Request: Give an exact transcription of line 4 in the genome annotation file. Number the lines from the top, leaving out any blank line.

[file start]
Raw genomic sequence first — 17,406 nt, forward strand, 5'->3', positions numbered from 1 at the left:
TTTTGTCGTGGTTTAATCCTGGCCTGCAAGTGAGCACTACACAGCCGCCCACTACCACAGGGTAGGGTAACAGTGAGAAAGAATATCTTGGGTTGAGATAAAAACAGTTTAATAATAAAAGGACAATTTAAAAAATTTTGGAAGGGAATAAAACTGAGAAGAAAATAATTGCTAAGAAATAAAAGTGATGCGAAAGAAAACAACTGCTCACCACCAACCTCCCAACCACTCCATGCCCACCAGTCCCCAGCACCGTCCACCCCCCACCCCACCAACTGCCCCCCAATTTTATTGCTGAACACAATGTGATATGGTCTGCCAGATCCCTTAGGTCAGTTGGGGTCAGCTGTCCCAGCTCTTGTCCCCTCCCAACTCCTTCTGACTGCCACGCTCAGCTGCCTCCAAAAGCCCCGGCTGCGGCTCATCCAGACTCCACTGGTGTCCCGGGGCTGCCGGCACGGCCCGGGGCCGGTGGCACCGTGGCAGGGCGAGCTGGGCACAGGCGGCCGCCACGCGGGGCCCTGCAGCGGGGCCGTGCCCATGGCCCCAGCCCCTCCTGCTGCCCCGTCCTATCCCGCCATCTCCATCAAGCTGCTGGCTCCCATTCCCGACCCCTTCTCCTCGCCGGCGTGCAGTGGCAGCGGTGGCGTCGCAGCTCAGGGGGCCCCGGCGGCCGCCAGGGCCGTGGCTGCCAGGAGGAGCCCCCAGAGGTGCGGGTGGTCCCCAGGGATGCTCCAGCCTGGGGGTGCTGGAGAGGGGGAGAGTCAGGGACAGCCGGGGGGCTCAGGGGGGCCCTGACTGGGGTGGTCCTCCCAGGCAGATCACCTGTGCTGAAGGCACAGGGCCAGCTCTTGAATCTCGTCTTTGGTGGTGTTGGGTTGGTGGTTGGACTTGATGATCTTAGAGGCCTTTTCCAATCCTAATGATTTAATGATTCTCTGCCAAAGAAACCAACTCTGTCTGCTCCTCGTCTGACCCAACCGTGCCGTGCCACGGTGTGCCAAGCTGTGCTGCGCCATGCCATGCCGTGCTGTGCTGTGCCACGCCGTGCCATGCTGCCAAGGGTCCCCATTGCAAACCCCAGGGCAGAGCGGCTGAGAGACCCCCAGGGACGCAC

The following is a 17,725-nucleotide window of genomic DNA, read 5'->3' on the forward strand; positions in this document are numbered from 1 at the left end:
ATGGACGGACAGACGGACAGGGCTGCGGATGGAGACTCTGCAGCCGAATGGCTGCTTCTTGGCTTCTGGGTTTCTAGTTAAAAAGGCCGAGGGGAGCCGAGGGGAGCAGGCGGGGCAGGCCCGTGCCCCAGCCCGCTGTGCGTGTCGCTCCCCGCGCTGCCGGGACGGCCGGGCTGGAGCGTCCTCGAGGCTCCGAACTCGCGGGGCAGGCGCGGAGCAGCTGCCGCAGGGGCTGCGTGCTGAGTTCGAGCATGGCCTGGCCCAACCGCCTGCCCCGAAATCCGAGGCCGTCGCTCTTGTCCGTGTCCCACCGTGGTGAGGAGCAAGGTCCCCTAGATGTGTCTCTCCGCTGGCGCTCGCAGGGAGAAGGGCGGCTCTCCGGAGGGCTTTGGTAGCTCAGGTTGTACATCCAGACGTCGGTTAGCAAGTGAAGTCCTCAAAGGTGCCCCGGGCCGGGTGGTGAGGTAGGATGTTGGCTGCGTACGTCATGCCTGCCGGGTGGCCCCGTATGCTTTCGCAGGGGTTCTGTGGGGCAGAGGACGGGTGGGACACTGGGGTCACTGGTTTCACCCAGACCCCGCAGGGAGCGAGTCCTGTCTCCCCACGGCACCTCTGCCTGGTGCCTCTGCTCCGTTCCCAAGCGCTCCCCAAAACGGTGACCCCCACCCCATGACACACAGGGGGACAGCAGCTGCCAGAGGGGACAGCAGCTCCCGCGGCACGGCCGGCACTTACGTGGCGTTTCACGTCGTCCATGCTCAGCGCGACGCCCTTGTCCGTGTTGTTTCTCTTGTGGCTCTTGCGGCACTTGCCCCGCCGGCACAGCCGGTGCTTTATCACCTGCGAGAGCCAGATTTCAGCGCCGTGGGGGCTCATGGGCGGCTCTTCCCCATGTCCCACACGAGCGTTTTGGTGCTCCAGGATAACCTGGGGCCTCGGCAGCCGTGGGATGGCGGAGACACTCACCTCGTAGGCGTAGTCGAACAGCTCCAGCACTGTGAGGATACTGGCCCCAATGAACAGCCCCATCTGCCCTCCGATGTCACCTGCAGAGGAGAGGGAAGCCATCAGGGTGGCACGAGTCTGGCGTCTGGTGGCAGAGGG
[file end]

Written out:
ATGGACGGACAGACGGACAGGGCTGCGGATGGAGACTCTGCAGCCGAATGGCTGCTTCTTGGCTTCTGGGTTTCTAGTTAAAAAGGCCGAGGGGAGCCGAGGGGAGCAGGCGGGGCAGGCCCGTGCCCCAGCCCGCTGTGCGTGTCGCTCCCCGCGCTGCCGGGACGGCCGGGCTGGAGCGTCCTCGAGGCTCCGAACTCGCGGGGCAGGCGCGGAGCAGCTGCCGCAGGGGCTGCGTGCTGAGTTCGAGCATGGCCTGGCCCAACCGCCTGCCCCGAAATCCGAGGCCGTCGCTCTTGTCCGTGTCCCACCGTGGTGAGGAGCAAGGTCCCCTAGATGTGTCTCTCCGCTGGCGCTCGCAGGGAGAAGGGCGGCTCTCCGGAGGGCTTTGGTAGCTCAGGTTGTACATCCAGACGTCGGTTAGCAAGTGAAGTCCTCAAAGGTGCCCCGGGCCGGGTGGTGAGGTAGGATGTTGGCTGCGTACGTCATGCCTGCCGGGTGGCCCCGTATGCTTTCGCAGGGGTTCTGTGGGGCAGAGGACGGGTGGGACACTGGGGTCACTGGTTTCACCCAGACCCCGCAGGGAGCGAGTCCTGTCTCCCCACGGCACCTCTGCCTGGTGCCTCTGCTCCGTTCCCAAGCGCTCCCCAAAACGGTGACCCCCACCCCATGACACACAGGGGGACAGCAGCTGCCAGAGGGGACAGCAGCTCCCGCGGCACGGCCGGCACTTACGTGGCGTTTCACGTCGTCCATGCTCAGCGCGACGCCCTTGTCCGTGTTGTTTCTCTTGTGGCTCTTGCGGCACTTGCCCCGCCGGCACAGCCGGTGCTTTATCACCTGCGAGAGCCAGATTTCAGCGCCGTGGGGGCTCATGGGCGGCTCTTCCCCATGTCCCACACGAGCGTTTTGGTGCTCCAGGATAACCTGGGGCCTCGGCAGCCGTGGGATGGCGGAGACACTCACCTCGTAGGCGTAGTCGAACAGCTCCAGCACTGTGAGGATACTGGCCCCAATGAACAGCCCCATCTGCCCTCCGATGTCACCTGCAGAGGAGAGGGAAGCCATCAGGGTGGCACGAGTCTGGCGTCTGGTGGCAGAGGG